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The Pigmentation Picture That’s Worth 1,000 Words


This column features weekly tips and advice from a revolving cast of industry leaders, on hand to discuss your beauty dilemmas, from blemishes to Botox. To submit a question, e-mail celia_

I recently got one of those skin photographs at a MediSpa that shows you how the pigmentation that has already built up beneath the surface of your skin will reveal itself over the next five to ten years—and it was terrifying. How accurate are these things—and is there anything I can do now to reverse the photograph’s seeming inevitability?

“The use of a specialized light—Wood’s Lamp—can depict hidden UV damage that is not easily seen with a standard lamp. The specialized light indicates damage that has already been done. While it is possible to improve the appearance of the hyperpigmentation associated with sun damage by lightening the pigmentation with topical treatments, this is not undoing the damage that has been done to the skin; it is simply improving the appearance of the pigmentation resulting from the damage. While it can be alarming to many patients to see images of the sun damage on their skin, it is important to remember that these images are not necessarily an indication of skin cancer. Only your doctor can diagnose skin cancer, so consult your dermatologist if you have concerns and schedule regular checkups. Physical treatments such as laser ablation may have some effect on improving damage, but patients need to consult their doctor on whether this procedure is appropriate for them. Use of routine broad-spectrum sunscreen products can also help reduce damage associated with chronic UV exposure.”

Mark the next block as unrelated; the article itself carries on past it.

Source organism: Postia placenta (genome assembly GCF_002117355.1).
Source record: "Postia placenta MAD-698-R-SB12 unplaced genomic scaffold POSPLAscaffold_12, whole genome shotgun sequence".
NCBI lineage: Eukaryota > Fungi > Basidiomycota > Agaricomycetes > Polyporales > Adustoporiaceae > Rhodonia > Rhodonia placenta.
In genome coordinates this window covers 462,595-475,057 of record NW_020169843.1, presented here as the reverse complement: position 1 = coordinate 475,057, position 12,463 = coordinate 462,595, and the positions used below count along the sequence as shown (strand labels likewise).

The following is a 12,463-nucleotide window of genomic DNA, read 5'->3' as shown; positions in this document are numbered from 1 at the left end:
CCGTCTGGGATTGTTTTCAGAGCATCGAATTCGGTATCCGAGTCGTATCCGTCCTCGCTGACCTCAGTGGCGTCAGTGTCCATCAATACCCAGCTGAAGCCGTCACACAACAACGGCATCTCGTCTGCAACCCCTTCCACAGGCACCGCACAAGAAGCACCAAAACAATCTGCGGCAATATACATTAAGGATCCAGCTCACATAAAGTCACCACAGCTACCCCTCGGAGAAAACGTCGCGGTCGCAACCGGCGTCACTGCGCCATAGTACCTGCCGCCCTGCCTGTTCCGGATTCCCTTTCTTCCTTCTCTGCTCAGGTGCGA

Dr. Robert J. Friedman is a clinical professor of dermatology at the New York University School of Medicine. The co-editor of the seminal textbook Cancer of the Skin, he is an expert on melanoma and the chairman, CEO, and founder of MD Solar Sciences, a product range devoted to advancing the science of sun protection.

Photo: Lambert/Archive Photos

The Doctor Is In